On Dec. 12, FIBA announced the group draws for EuroBasket Women 2019. There will be 16 teams in the tournament in four four-team groups. The official groups are below:
- Group A: No. 25 Great Britain, No. 24 Latvia, No. 2 Spain, No. 38 Ukraine
- Group B: No. 12 Czech Republic, No. 4 France, No. 26 Montenegro, No. 41 Sweden
- Group C: No. 50 Hungary, No. 31 Italy, No. 63 Slovenia, No. 6 Turkey
- Group D: No. 13 Belarus, 16 Belgium, No. 11 Russia, No. 8 Serbia
EuroBasket Women 2019 will be held from June 27 to July 7 in host nations Serbia and Latvia. Here are some takeaways from the announcement, both from a tournament and a WNBA perspective:
Most EuroBasket Women 2019 teams have WNBA talent
The following is a list of current or very recent WNBA players who played in EuroBasket Women qualifiers on teams that made EuroBasket Women 2019. Please note that this list is not exhaustive:
- Belarus - Alex Bentley (Sun)
- Belgium - Emma Meesseman (Mystics)
- Czech Republic - Kia Vaughn (Liberty)
- France - Bria Hartley (Liberty), Endene Miyem (Lynx)
- Great Britain - Karlie Samuelson (Sparks)
- Italy - Cecilia Zandalasini (Lynx)
- Montenegro - Glory Johnson (Wings)
- Russia - Epiphanny Prince (Liberty), Maria Vadeeva (Sparks)
- Serbia - Ana Dabovic (Sparks)
- Spain - Astou Ndour (Sky), Leti Romero (Wings)
- Sweden - Amanda Zahui B. (Liberty)
In addition to the list above, Chicago Sky guards Courtney Vandersloot and Allie Quigley have played for the Hungarian national team, but neither played in the qualifiers for Hungary.
Spain and France are in prime position to win their groups
Spain won the gold medal in EuroBasket Women 2017, while France won the silver. Both teams are in favorable groups where none of their opponents are in the top 10 of the FIBA Women’s World Ranking. Games have to be played, of course, but the Spanish and French teams should win their groups comfortably next summer. They will also be in good position to compete for the gold medal once again.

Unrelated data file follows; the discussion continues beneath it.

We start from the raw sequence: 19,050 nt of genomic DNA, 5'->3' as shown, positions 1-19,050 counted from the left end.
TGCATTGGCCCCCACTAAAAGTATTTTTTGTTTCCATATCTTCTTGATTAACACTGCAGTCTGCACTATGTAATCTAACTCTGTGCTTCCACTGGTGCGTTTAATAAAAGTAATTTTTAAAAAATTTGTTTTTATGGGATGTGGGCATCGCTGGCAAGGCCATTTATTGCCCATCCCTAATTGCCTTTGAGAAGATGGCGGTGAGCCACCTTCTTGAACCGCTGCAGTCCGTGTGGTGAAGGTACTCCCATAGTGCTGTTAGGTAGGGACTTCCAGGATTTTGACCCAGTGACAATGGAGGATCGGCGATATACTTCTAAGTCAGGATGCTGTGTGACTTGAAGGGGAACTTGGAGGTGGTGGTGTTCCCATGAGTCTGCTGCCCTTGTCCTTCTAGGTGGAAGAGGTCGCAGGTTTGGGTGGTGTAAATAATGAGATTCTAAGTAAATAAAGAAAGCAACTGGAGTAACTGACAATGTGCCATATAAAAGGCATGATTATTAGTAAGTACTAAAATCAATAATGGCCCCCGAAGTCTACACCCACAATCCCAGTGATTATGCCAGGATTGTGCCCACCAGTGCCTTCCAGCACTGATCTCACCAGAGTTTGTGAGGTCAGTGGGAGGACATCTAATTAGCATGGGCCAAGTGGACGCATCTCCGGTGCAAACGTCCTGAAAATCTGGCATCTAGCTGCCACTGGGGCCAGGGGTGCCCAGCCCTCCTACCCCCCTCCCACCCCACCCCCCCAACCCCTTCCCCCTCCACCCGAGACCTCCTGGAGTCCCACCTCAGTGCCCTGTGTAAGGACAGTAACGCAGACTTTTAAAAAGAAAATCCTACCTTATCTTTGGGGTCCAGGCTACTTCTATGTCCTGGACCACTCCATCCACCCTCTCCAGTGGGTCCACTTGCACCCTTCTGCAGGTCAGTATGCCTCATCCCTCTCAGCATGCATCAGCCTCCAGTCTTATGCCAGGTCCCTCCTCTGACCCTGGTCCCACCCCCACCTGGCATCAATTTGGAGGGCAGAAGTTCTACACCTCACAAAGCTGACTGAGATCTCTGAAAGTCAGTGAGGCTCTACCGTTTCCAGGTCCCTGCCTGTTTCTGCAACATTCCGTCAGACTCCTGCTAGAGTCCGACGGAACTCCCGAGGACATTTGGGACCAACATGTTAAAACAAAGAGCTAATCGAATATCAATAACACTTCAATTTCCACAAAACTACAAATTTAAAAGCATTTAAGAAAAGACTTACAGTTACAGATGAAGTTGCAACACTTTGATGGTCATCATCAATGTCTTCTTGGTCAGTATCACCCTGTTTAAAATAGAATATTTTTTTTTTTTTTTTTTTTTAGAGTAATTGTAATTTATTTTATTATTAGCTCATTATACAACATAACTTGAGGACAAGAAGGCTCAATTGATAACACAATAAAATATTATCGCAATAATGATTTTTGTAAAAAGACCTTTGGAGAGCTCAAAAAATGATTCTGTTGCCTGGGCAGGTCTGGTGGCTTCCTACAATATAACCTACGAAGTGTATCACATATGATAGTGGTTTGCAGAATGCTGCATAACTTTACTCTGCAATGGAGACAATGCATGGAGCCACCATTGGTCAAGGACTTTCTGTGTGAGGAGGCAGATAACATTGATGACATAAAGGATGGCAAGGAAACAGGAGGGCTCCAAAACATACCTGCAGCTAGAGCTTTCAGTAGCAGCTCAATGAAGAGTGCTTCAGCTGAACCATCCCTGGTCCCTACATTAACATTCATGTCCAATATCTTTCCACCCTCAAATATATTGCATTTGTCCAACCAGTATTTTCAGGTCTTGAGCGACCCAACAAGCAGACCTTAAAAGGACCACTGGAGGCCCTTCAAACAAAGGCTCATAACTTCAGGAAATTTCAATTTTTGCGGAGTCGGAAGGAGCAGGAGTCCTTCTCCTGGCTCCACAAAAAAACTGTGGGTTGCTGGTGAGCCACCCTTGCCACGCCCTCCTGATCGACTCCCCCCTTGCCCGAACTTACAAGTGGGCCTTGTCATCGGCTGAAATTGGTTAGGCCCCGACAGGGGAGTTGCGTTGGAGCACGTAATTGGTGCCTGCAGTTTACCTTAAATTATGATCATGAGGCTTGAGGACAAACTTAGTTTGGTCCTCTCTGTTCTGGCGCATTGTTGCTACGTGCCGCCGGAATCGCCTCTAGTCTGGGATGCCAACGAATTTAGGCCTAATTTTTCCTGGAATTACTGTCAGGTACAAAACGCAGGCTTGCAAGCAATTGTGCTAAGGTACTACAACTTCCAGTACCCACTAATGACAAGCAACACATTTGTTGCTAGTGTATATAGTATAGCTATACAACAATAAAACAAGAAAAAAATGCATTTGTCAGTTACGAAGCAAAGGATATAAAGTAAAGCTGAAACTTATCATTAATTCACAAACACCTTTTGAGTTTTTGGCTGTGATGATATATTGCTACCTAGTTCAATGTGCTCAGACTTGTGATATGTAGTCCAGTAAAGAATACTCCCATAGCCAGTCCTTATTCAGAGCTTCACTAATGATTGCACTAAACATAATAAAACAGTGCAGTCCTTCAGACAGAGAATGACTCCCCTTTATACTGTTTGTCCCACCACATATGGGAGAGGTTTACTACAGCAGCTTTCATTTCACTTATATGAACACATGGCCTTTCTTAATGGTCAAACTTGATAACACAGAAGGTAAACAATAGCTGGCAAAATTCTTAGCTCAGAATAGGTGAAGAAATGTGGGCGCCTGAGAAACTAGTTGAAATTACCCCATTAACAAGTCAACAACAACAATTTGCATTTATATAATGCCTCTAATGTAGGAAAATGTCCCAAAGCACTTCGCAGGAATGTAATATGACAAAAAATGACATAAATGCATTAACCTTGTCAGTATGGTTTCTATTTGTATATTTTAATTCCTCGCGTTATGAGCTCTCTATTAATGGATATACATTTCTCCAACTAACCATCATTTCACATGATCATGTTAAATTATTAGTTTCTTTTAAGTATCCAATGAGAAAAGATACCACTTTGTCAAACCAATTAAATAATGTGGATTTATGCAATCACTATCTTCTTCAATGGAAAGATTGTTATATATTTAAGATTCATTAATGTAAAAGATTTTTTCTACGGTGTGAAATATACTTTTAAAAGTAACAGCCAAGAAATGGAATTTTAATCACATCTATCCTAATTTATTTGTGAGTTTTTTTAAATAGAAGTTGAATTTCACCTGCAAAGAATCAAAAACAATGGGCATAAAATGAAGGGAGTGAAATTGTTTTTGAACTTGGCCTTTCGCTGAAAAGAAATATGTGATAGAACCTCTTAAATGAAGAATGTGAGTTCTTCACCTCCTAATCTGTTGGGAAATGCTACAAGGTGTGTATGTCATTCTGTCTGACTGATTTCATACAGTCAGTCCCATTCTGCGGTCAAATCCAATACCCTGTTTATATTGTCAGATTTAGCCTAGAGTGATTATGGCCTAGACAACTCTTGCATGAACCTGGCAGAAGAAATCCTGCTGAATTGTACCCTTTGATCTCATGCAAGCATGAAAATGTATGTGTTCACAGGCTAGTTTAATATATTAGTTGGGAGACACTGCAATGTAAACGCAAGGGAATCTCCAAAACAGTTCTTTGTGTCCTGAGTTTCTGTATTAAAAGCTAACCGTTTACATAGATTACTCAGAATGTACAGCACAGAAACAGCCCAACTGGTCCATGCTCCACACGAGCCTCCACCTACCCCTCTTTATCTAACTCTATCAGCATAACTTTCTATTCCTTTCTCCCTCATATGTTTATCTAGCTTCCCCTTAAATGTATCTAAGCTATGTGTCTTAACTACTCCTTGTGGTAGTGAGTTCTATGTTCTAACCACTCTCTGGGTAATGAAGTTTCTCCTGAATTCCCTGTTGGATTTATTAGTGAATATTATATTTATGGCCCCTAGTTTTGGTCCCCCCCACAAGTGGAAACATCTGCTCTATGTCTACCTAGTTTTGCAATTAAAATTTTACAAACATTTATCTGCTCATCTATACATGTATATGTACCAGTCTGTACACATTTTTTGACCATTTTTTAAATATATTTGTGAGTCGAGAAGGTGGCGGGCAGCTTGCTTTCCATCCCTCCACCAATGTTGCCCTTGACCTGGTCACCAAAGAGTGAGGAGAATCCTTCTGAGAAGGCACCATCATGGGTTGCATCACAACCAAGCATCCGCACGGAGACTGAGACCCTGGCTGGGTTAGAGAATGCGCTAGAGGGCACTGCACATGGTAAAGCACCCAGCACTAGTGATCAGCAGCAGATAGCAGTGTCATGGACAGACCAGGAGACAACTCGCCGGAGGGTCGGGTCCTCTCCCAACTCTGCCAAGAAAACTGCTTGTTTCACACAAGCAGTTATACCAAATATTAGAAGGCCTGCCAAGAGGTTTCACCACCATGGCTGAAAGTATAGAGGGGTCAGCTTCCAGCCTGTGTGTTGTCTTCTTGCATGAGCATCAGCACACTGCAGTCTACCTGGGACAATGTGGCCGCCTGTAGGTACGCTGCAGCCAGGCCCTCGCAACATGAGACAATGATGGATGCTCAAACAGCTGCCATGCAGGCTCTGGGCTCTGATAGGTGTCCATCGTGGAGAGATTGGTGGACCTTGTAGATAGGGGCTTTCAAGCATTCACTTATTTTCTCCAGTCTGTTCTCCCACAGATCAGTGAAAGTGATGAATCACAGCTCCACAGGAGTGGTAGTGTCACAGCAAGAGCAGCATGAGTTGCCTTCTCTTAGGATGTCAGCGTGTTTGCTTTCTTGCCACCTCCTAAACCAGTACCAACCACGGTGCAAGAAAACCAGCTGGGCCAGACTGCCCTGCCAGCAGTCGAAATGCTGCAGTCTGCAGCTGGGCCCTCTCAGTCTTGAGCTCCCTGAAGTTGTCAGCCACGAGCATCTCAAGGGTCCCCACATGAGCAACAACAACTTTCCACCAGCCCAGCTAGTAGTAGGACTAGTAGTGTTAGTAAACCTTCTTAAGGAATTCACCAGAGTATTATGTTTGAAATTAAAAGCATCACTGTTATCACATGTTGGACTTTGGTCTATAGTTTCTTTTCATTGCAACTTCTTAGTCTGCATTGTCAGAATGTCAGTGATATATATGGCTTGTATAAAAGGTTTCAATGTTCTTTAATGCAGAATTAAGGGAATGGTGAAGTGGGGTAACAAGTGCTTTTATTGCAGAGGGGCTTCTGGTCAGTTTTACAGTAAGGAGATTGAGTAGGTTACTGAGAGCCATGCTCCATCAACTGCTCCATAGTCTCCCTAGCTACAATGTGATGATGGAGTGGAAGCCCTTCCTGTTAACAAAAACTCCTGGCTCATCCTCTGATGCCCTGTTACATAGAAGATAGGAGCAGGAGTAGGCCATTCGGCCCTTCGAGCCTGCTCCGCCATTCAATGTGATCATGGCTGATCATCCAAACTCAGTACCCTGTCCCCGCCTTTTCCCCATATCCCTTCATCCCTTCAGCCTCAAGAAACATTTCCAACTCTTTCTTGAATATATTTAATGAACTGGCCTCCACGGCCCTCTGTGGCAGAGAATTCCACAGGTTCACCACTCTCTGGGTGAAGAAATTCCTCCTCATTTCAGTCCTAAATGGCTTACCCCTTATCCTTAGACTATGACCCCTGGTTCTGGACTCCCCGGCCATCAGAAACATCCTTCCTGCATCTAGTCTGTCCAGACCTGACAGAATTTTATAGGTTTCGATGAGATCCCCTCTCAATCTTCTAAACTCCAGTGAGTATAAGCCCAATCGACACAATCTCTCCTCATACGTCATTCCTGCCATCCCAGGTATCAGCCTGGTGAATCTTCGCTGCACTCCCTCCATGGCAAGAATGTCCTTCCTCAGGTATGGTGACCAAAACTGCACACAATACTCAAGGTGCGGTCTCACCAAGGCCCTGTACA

Belgium must prove that they are not one-hit wonders
Belgium was unranked heading into EuroBasket Women 2017. But after a bronze-medal finish in 2017 and a fourth-place finish in the 2018 FIBA Women’s Basketball World Cup, they must prove that they can have sustained success. Mystics forward Emma Meesseman is a big reason for their triumphs, but they have a strong backcourt with Kim Mestdagh, Julie Vanloo and Majorie Carpreaux, who are the engines for their offense.
Unfortunately, Belgium is in EuroBasket Women 2019’s toughest group which features perennial powers in Russia, Belarus and Serbia, all of whom have made the Olympics at least once since 2012. If Belgium continues to meet the high standards they have set for themselves, they should be able to make at least the quarterfinals once again.
The Liberty may not be at full strength until mid-season
The New York Liberty have four rotation players who are also European nationals. Bria Hartley (France), Amanda Zahui B. (Sweden), Epiphanny Prince (Russia) and Kia Vaughn (Czech Republic) all played games in the EuroBasket Women qualifiers and are expected to play with their national teams next summer. With all of those teams in the tournament, the Liberty could be without four of their players on the 2018 roster, assuming that they make no changes.
There are other teams with multiple European nationals on the roster, like the Sparks and Lynx, but the teams aren’t quite as dependent on their international players as the Liberty are.
WNBA teams may self-limit how many international players they acquire
It is not uncommon for EuroLeague Women and EuroCup Women teams to limit the number of non-European players on their roster. One way that these clubs can go around the limits is by naturalizing non-European players who are mostly American.
The WNBA has no explicit limit of non-American players on team rosters. But as long as continental tournaments like EuroBasket Women continue to disrupt the schedule, more teams may be wary about signing free agents who play for other countries, even if they are otherwise great talents.
Adding absolute talent on a roster is important and it remains the top predictor of a team’s success. However, if those players miss most of their WNBA games due to international tournaments, it neutralizes any impact that they may otherwise have.
The WNBA must make changes to address the international basketball calendar
With a growing number of WNBA players on European national teams, the league must come up with a solution on how seasons will go on if and when international players go to continental tournaments like EuroBasket Women. The league takes pride in being the top women’s professional basketball league in the world. But the WNBA is still selling itself short on the international stage by not making its seasons more flexible with national team play.
Players from all over the world still want to go to the WNBA to show that they can compete and thrive against American players. But that desire has limits when lower wages and the lack of an “international break” come into play. Hopefully, the WNBA moves in this direction for future seasons.